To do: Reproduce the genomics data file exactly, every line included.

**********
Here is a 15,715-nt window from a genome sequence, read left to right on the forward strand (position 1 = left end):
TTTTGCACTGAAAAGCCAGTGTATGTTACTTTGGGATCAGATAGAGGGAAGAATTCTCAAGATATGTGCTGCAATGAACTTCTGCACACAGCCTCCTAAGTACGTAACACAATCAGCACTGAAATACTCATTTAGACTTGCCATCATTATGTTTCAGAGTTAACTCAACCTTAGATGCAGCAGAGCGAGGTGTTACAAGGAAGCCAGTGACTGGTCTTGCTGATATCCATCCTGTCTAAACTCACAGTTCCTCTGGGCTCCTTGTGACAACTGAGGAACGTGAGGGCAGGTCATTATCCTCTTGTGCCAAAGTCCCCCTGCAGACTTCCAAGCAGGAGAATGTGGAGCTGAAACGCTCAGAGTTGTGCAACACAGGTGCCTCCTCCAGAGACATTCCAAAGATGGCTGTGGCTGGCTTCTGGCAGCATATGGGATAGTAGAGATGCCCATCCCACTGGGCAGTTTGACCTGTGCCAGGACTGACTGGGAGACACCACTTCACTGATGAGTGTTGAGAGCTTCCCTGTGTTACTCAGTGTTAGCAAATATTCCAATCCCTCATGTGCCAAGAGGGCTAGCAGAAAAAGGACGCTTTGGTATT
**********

Here is a 15,715-nt window from a genome sequence, read left to right on the forward strand (position 1 = left end):
TTTTGCACTGAAAAGCCAGTGTATGTTACTTTGGGATCAGATAGAGGGAAGAATTCTCAAGATATGTGCTGCAATGAACTTCTGCACACAGCCTCCTAAGTACGTAACACAATCAGCACTGAAATACTCATTTAGACTTGCCATCATTATGTTTCAGAGTTAACTCAACCTTAGATGCAGCAGAGCGAGGTGTTACAAGGAAGCCAGTGACTGGTCTTGCTGATATCCATCCTGTCTAAACTCACAGTTCCTCTGGGCTCCTTGTGACAACTGAGGAACGTGAGGGCAGGTCATTATCCTCTTGTGCCAAAGTCCCCCTGCAGACTTCCAAGCAGGAGAATGTGGAGCTGAAACGCTCAGAGTTGTGCAACACAGGTGCCTCCTCCAGAGACATTCCAAAGATGGCTGTGGCTGGCTTCTGGCAGCATATGGGATAGTAGAGATGCCCATCCCACTGGGCAGTTTGACCTGTGCCAGGACTGACTGGGAGACACCACTTCACTGATGAGTGTTGAGAGCTTCCCTGTGTTACTCAGTGTTAGCAAATATTCCAATCCCTCATGTGCCAAGAGGGCTAGCAGAAAAAGGACGCTTTGGTATT